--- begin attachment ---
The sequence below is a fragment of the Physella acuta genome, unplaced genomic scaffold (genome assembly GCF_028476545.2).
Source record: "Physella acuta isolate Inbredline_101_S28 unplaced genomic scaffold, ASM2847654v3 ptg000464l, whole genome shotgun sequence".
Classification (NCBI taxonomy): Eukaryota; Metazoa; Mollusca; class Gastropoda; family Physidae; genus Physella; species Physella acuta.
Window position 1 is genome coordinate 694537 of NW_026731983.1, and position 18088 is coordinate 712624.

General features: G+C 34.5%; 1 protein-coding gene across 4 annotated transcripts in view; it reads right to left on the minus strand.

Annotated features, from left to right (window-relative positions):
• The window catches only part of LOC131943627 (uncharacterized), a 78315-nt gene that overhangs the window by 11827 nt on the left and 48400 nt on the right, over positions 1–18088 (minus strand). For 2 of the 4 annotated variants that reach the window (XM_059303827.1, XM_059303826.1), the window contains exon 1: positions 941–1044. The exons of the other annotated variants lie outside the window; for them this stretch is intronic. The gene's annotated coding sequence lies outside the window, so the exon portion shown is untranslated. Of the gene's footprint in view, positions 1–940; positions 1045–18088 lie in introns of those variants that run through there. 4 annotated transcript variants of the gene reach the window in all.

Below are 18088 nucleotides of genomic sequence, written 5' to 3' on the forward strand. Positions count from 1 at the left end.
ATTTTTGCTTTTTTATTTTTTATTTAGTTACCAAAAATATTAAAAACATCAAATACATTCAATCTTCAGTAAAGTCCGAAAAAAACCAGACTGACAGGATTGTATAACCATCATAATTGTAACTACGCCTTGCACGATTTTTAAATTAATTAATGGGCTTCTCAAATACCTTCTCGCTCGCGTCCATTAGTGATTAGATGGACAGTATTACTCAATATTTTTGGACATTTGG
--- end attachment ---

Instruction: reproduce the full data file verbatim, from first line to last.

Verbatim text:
The sequence below is a fragment of the Physella acuta genome, unplaced genomic scaffold (genome assembly GCF_028476545.2).
Source record: "Physella acuta isolate Inbredline_101_S28 unplaced genomic scaffold, ASM2847654v3 ptg000464l, whole genome shotgun sequence".
Classification (NCBI taxonomy): Eukaryota; Metazoa; Mollusca; class Gastropoda; family Physidae; genus Physella; species Physella acuta.
Window position 1 is genome coordinate 694537 of NW_026731983.1, and position 18088 is coordinate 712624.

General features: G+C 34.5%; 1 protein-coding gene across 4 annotated transcripts in view; it reads right to left on the minus strand.

Annotated features, from left to right (window-relative positions):
• The window catches only part of LOC131943627 (uncharacterized), a 78315-nt gene that overhangs the window by 11827 nt on the left and 48400 nt on the right, over positions 1–18088 (minus strand). For 2 of the 4 annotated variants that reach the window (XM_059303827.1, XM_059303826.1), the window contains exon 1: positions 941–1044. The exons of the other annotated variants lie outside the window; for them this stretch is intronic. The gene's annotated coding sequence lies outside the window, so the exon portion shown is untranslated. Of the gene's footprint in view, positions 1–940; positions 1045–18088 lie in introns of those variants that run through there. 4 annotated transcript variants of the gene reach the window in all.

Below are 18088 nucleotides of genomic sequence, written 5' to 3' on the forward strand. Positions count from 1 at the left end.
ATTTTTGCTTTTTTATTTTTTATTTAGTTACCAAAAATATTAAAAACATCAAATACATTCAATCTTCAGTAAAGTCCGAAAAAAACCAGACTGACAGGATTGTATAACCATCATAATTGTAACTACGCCTTGCACGATTTTTAAATTAATTAATGGGCTTCTCAAATACCTTCTCGCTCGCGTCCATTAGTGATTAGATGGACAGTATTACTCAATATTTTTGGACATTTGG